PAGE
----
I got that information from here:http://www.footballstudyhall.com/2011/3/15/2050106/the-toolbox-offensive-success-rates

Thatís a really useful metric. Since teams usually alternate possessions, I donít think the first one is as helpful in analyzing teams even though itís a better predictor on average.

For another aside, I found it odd that when I was reading about the playoff, I came across this quote from Lloyd Carr: ďI would hope no conference would have two teams in the four.Ē

Interesting coming from the guy who was all irritated he didnít get a re-match in the BCS title game against the same team he had just lost to. Could you imagine having had Auburn replay Alabama last year? That would have been ridiculous. I even thought it was questionable when Alabama played LSU, and no, that wasnít because of the result. At least it wasnít the final game for either team though.

Four times in the past five years, the final BCS standings did have a second SEC team in the top four, just so you know. Not that Iím likely to complain much if another team (especially a conference champion) were selected over a borderline second team from the SEC though.

Part II: Recent SEC Non-conference Schedules

Also, I wanted to talk about SEC non-conference schedules. Why is it that if you play four teams out-of-conference and three of them go to bowl games, people pretend you didnít play anyone and just mention the fourth team? Something like, ďtypical SEC, lol, Charleston Southern.Ē

I also noticed that last year, for instance, SEC teams played 1.5 games out of conference against BCS opponents (the automatic-bid conferences + Notre Dame) to the Pac-12ís 1.25. Granted, the SEC has an additional non-conference slot, but thatís part of the point I brought up last week. Even if you schedule well with your three games, you necessarily hurt competition between conferences and reduce the interesting non-conference games by increasing the conference schedule from 8 games to 9 games. I wonder if thatís part of the reason other conferences want the SEC to do that. There would then be a fewer sample of games to justify the SEC being superior to other conferences, and that assertion would be more subjective.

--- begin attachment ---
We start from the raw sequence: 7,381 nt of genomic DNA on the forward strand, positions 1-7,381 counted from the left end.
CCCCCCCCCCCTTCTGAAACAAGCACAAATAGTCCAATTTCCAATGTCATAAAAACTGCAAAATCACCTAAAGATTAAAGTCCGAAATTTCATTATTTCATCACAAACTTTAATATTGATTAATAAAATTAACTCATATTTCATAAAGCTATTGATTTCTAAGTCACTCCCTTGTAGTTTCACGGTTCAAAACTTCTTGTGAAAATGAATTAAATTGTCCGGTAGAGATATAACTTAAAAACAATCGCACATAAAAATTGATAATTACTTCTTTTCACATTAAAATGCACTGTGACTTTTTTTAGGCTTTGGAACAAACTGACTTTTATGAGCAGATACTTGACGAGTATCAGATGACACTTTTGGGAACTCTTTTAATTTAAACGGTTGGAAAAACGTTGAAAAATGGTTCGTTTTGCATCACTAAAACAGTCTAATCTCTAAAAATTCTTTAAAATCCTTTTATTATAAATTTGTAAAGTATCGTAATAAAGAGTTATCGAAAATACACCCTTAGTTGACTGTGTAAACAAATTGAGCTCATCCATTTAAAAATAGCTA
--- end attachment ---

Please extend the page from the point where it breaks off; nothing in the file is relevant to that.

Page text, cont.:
Anyway, to get to the specific teams, this season is a little unusual in some regards. Vanderbilt and Mississippi St. are both teams that typically have a decent opponent, but they donít this year. It might be in part to try to ensure bowl eligibility. The Bulldogs had to upset Ole Miss to get it last year.

Since 2002 (just seemed like a good spot, the last dozen seasons), Vanderbilt has played @Michigan, Navy (home and home), Gerogia Tech (home and home), Northwestern (home and home), @TCU, and Wake Forest (seven times, mix of home and away). Since 2002, Mississippi St. has played Oregon (home and home), Houston (three times), @West Virginia, Georgia Tech (home and home), and Oklahoma St. (neutral).

Going forward, Iím going to mention this season, followed by major games since 2002. There might be a couple of sentences after that, which Iím not claiming are great scheduling, but some of them only turned out not to be good due to luck.

Alabama plays West Virginia this year. The Tide has been having an easy time of things outside the division, but either Florida or Tennessee might have a good year. Since 2002, Alabama has played Oklahoma (home and home), South Florida, Northern Illinois (normally wouldnít count MAC teams, but that might be an exception), Penn St. (home and home), Clemson (neutral), Virginia Tech (twice, both neutral), Michigan (neutral), and Houston. They also played a really good Hawaii team and a couple of winning Southern Miss teams in that stretch, although the Golden Eagles and the Warriors were two of the worst teams last season.

Ole Miss plays Boise St. and ULL, which I normally wouldnít mention, but theyíve been good the last couple of years. Since 2002, Ole Miss has played Texas Tech (home and home). Texas (home and home), Missouri (home and home), Fresno St. (home and home), @Wake Forest, and BYU.

LSUís only big non-conference game this year is the opener against Wisconsin in Houston. Since 2002, LSU has played Virginia Tech (home and home), Arizona (home and home), Oregon St., @Arizona St., West Virginia (home and home), Washington (home and home), Oregon (neutral), North Carolina (neutral), and TCU (neutral). They also played Fresno St., but that was a bad year for the Bulldogs in 2006.

As an aside, someone mentioned LSU played ďeveryoneĒ one year. Iím not sure what season he had in mind. When they won the SEC in 2007, they didnít play either of the top SEC East teams during the regular season, but they did play Virginia Tech out of conference and three SEC East teams who went to bowl games. In 2011, they beat Oregon and West Virginia, but they didnít play Georgia until the championship game. Florida was the best regular-season SEC East opponent, but the Gators only went 7-6 that season.